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Microservices 101 - The Big Why?

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Exploring the drivers behind the Microservices hype, and defining the prerequisites in architecture and infrastructure needed before contemplating this path.

Presented at the first Sydney Microservices Meetup - Small Talk.

Published in: Technology

Microservices 101 - The Big Why?

  1. 1. Microservices   101 The  Big  Why?
  2. 2. Yamen   Sader Sixtree   Co-­‐Founder   Principal  Consultant   Hacker   ! @yaamehn   #microservices
  3. 3. We  Are  Here
  4. 4. System Why  Are  We  Here? • TradiHonal  3-­‐Her  ‘architecture’  to   build  ‘systems’   • But  what  is  an  architecture?   • And  what  is  a  system? UI Logic Data
  5. 5. Architecture • Defining  the  boundaries  between   components  (modularisaHon)  to   • minimise  dependencies  between   components  (coupling)  and   • maximise  cohesiveness  within   components   ! • Equips  us  to  deal  with  CHANGE High Cohesion Low Coupling High Cohesion
  6. 6. System • A  unit  of  deployment  and/or   development  and/or  (most  likely)   purchase  or  commissioning   • Independent  of  other  systems   • UI  and  persistence   • Development  and  evoluHon   • OperaHons   • Frameworks  and  languages   • Underlying  runHme  ‘process’   • Limited  interacHon  with  other  systems Independent Limited Independent
  7. 7. Woah Independent Limited Independent High Cohesion Low Coupling High Cohesion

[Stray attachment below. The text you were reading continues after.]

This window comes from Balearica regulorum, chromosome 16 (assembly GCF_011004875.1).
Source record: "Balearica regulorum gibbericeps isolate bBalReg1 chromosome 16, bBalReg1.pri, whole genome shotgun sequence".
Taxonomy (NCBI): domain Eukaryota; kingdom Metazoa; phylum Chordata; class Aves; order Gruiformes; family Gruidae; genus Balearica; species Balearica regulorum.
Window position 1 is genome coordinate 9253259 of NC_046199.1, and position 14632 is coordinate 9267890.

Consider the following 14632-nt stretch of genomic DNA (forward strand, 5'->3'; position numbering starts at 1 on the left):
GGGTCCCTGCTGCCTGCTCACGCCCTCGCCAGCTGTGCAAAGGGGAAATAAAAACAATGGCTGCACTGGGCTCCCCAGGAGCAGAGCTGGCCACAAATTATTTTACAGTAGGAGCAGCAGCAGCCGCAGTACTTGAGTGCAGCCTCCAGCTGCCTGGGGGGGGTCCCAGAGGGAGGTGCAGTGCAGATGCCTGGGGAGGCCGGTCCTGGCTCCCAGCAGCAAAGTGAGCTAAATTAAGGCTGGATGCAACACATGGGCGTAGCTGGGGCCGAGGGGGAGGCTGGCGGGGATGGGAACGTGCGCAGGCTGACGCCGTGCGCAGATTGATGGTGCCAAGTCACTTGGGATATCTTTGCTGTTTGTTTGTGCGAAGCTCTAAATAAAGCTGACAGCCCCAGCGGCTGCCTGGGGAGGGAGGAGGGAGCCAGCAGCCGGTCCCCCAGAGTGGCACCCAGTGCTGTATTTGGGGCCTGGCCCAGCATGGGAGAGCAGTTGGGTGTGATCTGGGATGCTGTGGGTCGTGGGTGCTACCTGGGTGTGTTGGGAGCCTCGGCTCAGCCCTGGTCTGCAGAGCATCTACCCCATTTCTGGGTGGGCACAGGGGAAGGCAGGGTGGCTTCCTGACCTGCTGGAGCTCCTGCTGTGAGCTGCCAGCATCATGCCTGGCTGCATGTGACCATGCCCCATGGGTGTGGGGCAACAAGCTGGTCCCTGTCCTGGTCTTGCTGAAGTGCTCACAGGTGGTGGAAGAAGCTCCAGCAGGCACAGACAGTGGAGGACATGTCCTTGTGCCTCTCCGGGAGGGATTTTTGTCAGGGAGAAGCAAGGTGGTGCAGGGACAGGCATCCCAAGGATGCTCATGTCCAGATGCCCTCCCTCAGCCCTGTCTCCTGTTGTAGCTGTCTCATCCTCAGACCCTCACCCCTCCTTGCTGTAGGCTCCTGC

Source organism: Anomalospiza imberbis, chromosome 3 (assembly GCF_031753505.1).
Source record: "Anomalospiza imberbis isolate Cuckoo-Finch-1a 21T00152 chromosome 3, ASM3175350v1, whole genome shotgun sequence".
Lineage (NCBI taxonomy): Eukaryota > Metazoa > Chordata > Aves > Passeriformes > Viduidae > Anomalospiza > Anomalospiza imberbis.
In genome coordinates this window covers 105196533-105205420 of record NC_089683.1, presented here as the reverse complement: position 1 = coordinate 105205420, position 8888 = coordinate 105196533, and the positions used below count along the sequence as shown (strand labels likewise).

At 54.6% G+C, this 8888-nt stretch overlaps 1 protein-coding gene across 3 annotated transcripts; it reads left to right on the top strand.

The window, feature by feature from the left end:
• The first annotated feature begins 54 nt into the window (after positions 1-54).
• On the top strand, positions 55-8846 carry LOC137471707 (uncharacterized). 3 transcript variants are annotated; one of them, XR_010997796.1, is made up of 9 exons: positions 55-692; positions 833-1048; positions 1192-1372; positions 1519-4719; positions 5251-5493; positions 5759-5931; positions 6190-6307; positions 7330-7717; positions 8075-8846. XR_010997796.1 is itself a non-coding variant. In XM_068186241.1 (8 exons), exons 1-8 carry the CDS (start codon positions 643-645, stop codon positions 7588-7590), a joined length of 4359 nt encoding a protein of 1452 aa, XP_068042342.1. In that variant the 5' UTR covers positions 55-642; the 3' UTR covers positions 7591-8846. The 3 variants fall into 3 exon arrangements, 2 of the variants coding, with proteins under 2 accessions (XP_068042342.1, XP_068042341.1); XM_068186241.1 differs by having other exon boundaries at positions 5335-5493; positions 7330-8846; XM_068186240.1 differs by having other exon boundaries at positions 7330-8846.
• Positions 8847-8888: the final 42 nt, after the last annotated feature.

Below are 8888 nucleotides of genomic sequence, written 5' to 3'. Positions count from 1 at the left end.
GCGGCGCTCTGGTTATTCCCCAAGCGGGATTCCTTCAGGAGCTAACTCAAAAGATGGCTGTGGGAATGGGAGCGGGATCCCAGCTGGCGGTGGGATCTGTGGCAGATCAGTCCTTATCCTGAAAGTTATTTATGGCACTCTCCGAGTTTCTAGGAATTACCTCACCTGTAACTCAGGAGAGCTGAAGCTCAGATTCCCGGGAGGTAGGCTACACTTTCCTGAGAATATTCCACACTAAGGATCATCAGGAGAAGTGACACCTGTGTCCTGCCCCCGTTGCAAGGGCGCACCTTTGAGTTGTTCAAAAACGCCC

8. 8. Horizontal  layering   (alone)  is  evil
  9. 9. System Early  ObjecHves • This  is  the  natural  way  to  start   building  systems   • Easy  to  develop   • Homogenous   • Small  number  of  concerns,  so   highly  cohesive   • ‘Simple’ UI Logic Data
  10. 10. System Over  Time • New  funcHonal  concepts  and   concerns  are  added   • Has  no  concept  of  the  ‘funcHonal   separaHon’  of  concerns   • Only  decouples  technical   concerns   • But  technical  concerns  change   the  least  o^en!   • How  does  this  architecture  evolve   as  a  ‘system’  grows  over  Hme? UI Logic Data
  11. 11. UI Logic Data MUD UI Logic Data
  12. 12. CONGRATULATIONS! You  have  a  Monolith
  13. 13. System Please  Don’t  Ever  Change • You  know  you  have  a  monolith  if   change  is  slow  and  terrifying   • It’s  slow  and  terrifying  because:   • Each  layer  has  very  low  cohesion   (covers  many  concerns)   • Each  layer  depends  on  the  layer   below  it  (albeit  abstracted)  very   significantly   • The  ‘unit  of  change’  requires  too   big  of  a  ‘unit  of   understanding’  (doesn’t  fit  in  your   head) UI Logic Data
  14. 14. Other  Concerns • Long  term  commitment  to   technology  stack   • Difficult  to  onboard  new   developers   • Slow  and  overloaded   development  environment   • Slow  applicaHon  startup   • Difficult  to  conHnuously  test  and   deploy   • Very  difficult  to  scale  applicaHon   horizontally   • Difficult  to  scale  development   • Difficult  to  idenHfy  boelenecks   and  issues   • Very  difficult  to  cleanly  integrate   with  other  systems
  15. 15. System The  First  Step • Admit  that  this  horizontal   layering  is  insufficient  past  a   certain  scale  (mulHple  funcHonal   concerns  in  a  fast-­‐changing   environment)   • The  layers  must  create   boundaries  that  meet  the   principles  of  architecture   (modules  with  high  cohesion  and   low  coupling) UI Logic Data
  16. 16. VerHcal  (Domain)  Slices • This  is  MUCH  beeer   • A  change  is  much  more  likely  to   affect  a  single  slice   • This  can  be  VERY  difficult  to  do   correctly Customer Product Billing System
  17. 17. System Billing The  Trap Customer ProductUI Data Yes!  Great  benefit  to  having  a   single,  cohesive  user  interface OK,  let’s  trust  everyone  to   respect  these  boundaries ReferenHal  integrity  and   transacHons  reintroduce   coupling